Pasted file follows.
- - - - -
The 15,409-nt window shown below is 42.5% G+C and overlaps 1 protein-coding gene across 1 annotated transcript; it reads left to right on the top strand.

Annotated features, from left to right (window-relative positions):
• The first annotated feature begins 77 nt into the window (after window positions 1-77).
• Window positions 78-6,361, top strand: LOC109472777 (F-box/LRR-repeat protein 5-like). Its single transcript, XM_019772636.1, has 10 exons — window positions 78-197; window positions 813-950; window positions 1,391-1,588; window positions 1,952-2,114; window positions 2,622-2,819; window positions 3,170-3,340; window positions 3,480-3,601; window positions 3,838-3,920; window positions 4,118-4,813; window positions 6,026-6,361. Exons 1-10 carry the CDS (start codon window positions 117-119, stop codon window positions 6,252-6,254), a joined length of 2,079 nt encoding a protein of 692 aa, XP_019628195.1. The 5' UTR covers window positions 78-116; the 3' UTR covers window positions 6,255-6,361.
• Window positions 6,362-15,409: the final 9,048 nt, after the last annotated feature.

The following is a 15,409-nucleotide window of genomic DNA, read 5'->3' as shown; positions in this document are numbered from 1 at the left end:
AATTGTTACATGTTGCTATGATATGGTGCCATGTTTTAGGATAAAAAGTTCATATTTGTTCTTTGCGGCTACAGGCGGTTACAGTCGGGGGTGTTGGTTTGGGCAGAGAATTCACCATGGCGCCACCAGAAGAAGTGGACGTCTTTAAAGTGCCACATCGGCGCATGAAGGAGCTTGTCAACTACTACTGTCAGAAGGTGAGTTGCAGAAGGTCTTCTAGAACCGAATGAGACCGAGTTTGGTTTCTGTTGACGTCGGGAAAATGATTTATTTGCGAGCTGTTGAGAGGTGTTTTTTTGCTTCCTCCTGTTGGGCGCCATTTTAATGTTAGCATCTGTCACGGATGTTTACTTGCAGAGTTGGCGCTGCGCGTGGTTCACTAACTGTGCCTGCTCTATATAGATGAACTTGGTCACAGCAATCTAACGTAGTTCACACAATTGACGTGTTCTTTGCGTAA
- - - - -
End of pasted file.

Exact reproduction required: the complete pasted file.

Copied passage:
The 15,409-nt window shown below is 42.5% G+C and overlaps 1 protein-coding gene across 1 annotated transcript; it reads left to right on the top strand.

Annotated features, from left to right (window-relative positions):
• The first annotated feature begins 77 nt into the window (after window positions 1-77).
• Window positions 78-6,361, top strand: LOC109472777 (F-box/LRR-repeat protein 5-like). Its single transcript, XM_019772636.1, has 10 exons — window positions 78-197; window positions 813-950; window positions 1,391-1,588; window positions 1,952-2,114; window positions 2,622-2,819; window positions 3,170-3,340; window positions 3,480-3,601; window positions 3,838-3,920; window positions 4,118-4,813; window positions 6,026-6,361. Exons 1-10 carry the CDS (start codon window positions 117-119, stop codon window positions 6,252-6,254), a joined length of 2,079 nt encoding a protein of 692 aa, XP_019628195.1. The 5' UTR covers window positions 78-116; the 3' UTR covers window positions 6,255-6,361.
• Window positions 6,362-15,409: the final 9,048 nt, after the last annotated feature.

The following is a 15,409-nucleotide window of genomic DNA, read 5'->3' as shown; positions in this document are numbered from 1 at the left end:
AATTGTTACATGTTGCTATGATATGGTGCCATGTTTTAGGATAAAAAGTTCATATTTGTTCTTTGCGGCTACAGGCGGTTACAGTCGGGGGTGTTGGTTTGGGCAGAGAATTCACCATGGCGCCACCAGAAGAAGTGGACGTCTTTAAAGTGCCACATCGGCGCATGAAGGAGCTTGTCAACTACTACTGTCAGAAGGTGAGTTGCAGAAGGTCTTCTAGAACCGAATGAGACCGAGTTTGGTTTCTGTTGACGTCGGGAAAATGATTTATTTGCGAGCTGTTGAGAGGTGTTTTTTTGCTTCCTCCTGTTGGGCGCCATTTTAATGTTAGCATCTGTCACGGATGTTTACTTGCAGAGTTGGCGCTGCGCGTGGTTCACTAACTGTGCCTGCTCTATATAGATGAACTTGGTCACAGCAATCTAACGTAGTTCACACAATTGACGTGTTCTTTGCGTAA